In his Autobiography Benjamin Franklin describes a "... bold and arduous project of arriving at moral perfection" that he attempted to practice as a young man. He enumerates a charmingly organized (if not exactly orthonormal) set of virtues and offers a spreadsheet-like bookkeeping procedure that he used to track his progress. He admits to falling short, but feels that "... I was, by the endeavor, a better and a happier man than I otherwise should have been if I had not attempted it ...". As a fan of both virtue and of lists, I'm obligated to present Ben's admonitions:
- Eat not to dullness; drink not to elevation.
- Speak not but what may benefit others or yourself; avoid trifling conversation.
- Let all your things have their places; let each part of your business have its time.
- Resolve to perform what you ought; perform without fail what you resolve.
- Make no expense but to do good to others or yourself, i.e., waste nothing.
- Lose no time; be always employed in something useful; cut off all unnecessary actions.
- Use no hurtful deceit; think innocently and justly, and, if you speak, speak accordingly.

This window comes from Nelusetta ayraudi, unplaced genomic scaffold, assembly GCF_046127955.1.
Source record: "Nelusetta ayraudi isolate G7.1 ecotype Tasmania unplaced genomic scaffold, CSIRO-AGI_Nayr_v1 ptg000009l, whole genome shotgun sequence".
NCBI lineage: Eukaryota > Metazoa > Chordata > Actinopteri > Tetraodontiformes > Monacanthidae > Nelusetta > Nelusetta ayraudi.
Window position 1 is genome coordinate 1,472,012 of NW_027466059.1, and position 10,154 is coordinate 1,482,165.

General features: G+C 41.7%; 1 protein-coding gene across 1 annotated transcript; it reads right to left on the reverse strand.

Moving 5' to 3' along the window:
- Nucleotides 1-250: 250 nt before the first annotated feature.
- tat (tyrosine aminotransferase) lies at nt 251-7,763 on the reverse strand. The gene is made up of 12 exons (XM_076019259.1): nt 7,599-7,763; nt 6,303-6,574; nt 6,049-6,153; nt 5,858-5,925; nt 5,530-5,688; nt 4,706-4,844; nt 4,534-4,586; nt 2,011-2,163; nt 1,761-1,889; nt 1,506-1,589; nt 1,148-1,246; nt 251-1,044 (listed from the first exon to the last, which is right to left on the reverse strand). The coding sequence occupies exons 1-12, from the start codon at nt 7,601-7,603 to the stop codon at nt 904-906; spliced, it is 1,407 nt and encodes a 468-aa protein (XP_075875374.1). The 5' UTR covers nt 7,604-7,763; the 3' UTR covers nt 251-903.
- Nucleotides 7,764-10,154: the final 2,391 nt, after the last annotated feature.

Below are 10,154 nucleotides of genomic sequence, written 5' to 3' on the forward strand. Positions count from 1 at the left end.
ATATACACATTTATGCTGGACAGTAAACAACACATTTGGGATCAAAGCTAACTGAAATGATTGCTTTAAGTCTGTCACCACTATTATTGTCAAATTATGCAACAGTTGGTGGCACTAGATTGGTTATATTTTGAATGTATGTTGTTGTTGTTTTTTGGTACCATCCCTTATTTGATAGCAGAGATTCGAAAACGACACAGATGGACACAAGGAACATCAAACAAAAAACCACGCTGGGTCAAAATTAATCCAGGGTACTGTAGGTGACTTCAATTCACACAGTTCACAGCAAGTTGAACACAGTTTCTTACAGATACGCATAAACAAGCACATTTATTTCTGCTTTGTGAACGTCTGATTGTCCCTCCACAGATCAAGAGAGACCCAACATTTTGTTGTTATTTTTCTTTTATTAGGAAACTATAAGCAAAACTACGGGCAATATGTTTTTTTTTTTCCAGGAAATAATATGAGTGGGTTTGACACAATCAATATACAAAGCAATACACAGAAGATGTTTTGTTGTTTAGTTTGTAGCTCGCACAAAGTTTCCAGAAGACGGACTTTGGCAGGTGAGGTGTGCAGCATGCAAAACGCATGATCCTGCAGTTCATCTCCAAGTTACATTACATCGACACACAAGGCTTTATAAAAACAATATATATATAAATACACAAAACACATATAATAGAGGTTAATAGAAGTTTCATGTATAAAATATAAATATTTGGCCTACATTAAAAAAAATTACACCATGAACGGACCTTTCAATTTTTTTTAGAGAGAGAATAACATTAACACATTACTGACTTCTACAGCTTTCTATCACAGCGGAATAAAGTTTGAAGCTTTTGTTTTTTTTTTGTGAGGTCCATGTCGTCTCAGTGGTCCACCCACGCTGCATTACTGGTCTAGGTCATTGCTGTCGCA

- Wrong none by doing injuries or omitting the benefits that are your duty.
- Avoid extremes; forbear resenting injuries so much as you think they deserve.
- Tolerate no uncleanliness in body, clothes, or habitation.
- Be not disturbed at trifles, or at accidents common or unavoidable.
- Rarely use venery but for health or offspring, never to dullness, weakness, or the injury of your own or another's peace or reputation.
- Imitate Jesus and Socrates.
Franklin's project somehow reminds me numismatically of a Cub Scout token that I once saw, likewise designed to encourage regular practice of virtue. It bore the inscription "Secretly Transfer Me To Your Right Pocket Each Day After Your Good Turn Has Been Done" ... which brings to mind a comment by the Wizard of Oz in the movie of that name: "Back where I come from, there are men who do nothing all day but good deeds. They are called phila-, er, er, philanth-er, good-deed doers!"
And most striking to me is Franklin's use of the word venery in the context of Chastity. I hitherto had only seen it in the context of hunting and of collective nouns, aka "terms of venery", like a pack of dogs, a school of fish, a pride of lions, etc. The venerable word has a veritable venereal meaning!
(cf. FlagranteDelictoPhilosopher (2003-09-19), ...) - ^z - 2008-05-23